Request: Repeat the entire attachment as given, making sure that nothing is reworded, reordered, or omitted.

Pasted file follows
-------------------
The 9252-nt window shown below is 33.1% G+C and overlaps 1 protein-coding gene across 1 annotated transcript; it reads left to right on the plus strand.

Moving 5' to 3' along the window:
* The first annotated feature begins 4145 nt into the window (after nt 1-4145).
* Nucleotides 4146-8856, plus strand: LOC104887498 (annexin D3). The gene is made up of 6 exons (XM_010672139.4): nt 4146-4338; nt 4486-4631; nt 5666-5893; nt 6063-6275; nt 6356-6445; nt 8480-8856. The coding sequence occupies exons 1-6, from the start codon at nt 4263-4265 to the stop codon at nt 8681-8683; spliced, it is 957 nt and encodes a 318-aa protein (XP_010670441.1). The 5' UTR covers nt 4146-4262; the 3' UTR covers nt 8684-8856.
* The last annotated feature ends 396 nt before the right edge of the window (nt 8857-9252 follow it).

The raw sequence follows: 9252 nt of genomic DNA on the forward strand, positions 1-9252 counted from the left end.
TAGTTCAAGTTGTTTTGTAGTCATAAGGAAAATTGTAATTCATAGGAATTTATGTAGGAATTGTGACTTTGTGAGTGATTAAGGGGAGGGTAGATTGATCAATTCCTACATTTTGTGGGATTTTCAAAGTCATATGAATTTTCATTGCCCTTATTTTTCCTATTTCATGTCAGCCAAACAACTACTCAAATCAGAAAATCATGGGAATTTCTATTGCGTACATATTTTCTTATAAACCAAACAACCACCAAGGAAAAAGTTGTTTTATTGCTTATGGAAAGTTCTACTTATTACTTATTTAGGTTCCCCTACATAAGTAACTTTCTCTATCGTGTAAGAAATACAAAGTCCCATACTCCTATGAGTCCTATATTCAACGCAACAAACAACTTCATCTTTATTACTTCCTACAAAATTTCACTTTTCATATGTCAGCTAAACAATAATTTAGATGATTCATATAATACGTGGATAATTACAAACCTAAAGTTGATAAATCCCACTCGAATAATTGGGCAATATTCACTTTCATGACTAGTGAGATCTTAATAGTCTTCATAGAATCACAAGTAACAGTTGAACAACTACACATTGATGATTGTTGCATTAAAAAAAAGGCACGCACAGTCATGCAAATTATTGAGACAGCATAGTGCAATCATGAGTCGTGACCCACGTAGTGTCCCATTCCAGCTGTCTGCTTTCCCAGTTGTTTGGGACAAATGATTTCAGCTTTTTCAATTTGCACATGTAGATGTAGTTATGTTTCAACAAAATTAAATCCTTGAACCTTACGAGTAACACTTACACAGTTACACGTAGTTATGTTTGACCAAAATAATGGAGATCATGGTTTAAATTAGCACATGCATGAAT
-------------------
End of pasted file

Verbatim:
The 9252-nt window shown below is 33.1% G+C and overlaps 1 protein-coding gene across 1 annotated transcript; it reads left to right on the plus strand.

Moving 5' to 3' along the window:
* The first annotated feature begins 4145 nt into the window (after nt 1-4145).
* Nucleotides 4146-8856, plus strand: LOC104887498 (annexin D3). The gene is made up of 6 exons (XM_010672139.4): nt 4146-4338; nt 4486-4631; nt 5666-5893; nt 6063-6275; nt 6356-6445; nt 8480-8856. The coding sequence occupies exons 1-6, from the start codon at nt 4263-4265 to the stop codon at nt 8681-8683; spliced, it is 957 nt and encodes a 318-aa protein (XP_010670441.1). The 5' UTR covers nt 4146-4262; the 3' UTR covers nt 8684-8856.
* The last annotated feature ends 396 nt before the right edge of the window (nt 8857-9252 follow it).

The raw sequence follows: 9252 nt of genomic DNA on the forward strand, positions 1-9252 counted from the left end.
TAGTTCAAGTTGTTTTGTAGTCATAAGGAAAATTGTAATTCATAGGAATTTATGTAGGAATTGTGACTTTGTGAGTGATTAAGGGGAGGGTAGATTGATCAATTCCTACATTTTGTGGGATTTTCAAAGTCATATGAATTTTCATTGCCCTTATTTTTCCTATTTCATGTCAGCCAAACAACTACTCAAATCAGAAAATCATGGGAATTTCTATTGCGTACATATTTTCTTATAAACCAAACAACCACCAAGGAAAAAGTTGTTTTATTGCTTATGGAAAGTTCTACTTATTACTTATTTAGGTTCCCCTACATAAGTAACTTTCTCTATCGTGTAAGAAATACAAAGTCCCATACTCCTATGAGTCCTATATTCAACGCAACAAACAACTTCATCTTTATTACTTCCTACAAAATTTCACTTTTCATATGTCAGCTAAACAATAATTTAGATGATTCATATAATACGTGGATAATTACAAACCTAAAGTTGATAAATCCCACTCGAATAATTGGGCAATATTCACTTTCATGACTAGTGAGATCTTAATAGTCTTCATAGAATCACAAGTAACAGTTGAACAACTACACATTGATGATTGTTGCATTAAAAAAAAGGCACGCACAGTCATGCAAATTATTGAGACAGCATAGTGCAATCATGAGTCGTGACCCACGTAGTGTCCCATTCCAGCTGTCTGCTTTCCCAGTTGTTTGGGACAAATGATTTCAGCTTTTTCAATTTGCACATGTAGATGTAGTTATGTTTCAACAAAATTAAATCCTTGAACCTTACGAGTAACACTTACACAGTTACACGTAGTTATGTTTGACCAAAATAATGGAGATCATGGTTTAAATTAGCACATGCATGAAT